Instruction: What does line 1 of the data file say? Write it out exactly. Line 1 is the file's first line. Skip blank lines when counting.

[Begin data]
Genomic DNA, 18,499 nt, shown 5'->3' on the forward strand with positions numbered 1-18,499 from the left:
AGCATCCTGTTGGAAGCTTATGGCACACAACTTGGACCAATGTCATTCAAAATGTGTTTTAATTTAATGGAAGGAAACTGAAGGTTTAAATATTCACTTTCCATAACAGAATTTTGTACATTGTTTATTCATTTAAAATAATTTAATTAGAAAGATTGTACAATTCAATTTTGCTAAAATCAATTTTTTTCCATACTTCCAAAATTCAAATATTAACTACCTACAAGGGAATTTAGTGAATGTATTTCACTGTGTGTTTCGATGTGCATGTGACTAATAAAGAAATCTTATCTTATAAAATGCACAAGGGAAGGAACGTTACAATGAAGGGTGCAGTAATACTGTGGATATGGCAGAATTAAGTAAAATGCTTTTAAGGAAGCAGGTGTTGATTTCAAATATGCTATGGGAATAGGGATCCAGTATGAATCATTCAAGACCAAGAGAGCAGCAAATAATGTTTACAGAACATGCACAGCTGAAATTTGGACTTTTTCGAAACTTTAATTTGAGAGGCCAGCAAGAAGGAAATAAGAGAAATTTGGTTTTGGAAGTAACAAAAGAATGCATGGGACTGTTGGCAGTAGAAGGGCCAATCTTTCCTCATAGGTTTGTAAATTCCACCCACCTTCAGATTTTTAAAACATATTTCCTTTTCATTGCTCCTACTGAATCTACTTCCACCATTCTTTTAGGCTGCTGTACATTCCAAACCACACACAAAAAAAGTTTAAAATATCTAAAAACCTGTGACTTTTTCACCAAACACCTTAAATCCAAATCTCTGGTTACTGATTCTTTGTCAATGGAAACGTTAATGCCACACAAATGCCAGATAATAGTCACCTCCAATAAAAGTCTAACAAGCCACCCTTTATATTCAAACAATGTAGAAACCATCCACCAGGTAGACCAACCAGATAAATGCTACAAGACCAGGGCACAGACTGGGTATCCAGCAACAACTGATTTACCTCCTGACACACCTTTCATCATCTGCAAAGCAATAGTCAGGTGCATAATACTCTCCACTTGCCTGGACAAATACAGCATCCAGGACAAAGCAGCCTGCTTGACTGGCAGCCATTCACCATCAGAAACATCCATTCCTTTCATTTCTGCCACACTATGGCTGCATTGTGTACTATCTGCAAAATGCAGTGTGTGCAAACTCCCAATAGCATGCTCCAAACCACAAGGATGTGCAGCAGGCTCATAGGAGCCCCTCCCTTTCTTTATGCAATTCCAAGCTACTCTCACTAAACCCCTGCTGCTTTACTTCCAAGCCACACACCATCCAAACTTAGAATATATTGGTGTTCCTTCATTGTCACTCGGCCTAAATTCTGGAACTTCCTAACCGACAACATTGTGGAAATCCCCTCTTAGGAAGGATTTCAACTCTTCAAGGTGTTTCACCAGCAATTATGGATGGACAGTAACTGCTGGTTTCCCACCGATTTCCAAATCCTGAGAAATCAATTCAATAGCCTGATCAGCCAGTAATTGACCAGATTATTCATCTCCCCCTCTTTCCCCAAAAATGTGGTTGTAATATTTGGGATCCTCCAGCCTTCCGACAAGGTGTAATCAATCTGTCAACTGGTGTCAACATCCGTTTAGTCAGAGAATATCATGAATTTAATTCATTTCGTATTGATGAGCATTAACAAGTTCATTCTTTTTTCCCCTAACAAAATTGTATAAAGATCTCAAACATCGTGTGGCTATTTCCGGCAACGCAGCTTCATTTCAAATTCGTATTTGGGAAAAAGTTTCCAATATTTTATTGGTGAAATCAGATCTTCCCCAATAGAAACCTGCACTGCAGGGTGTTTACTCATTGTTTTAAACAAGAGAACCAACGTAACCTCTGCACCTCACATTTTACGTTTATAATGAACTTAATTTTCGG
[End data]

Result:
Genomic DNA, 18,499 nt, shown 5'->3' on the forward strand with positions numbered 1-18,499 from the left: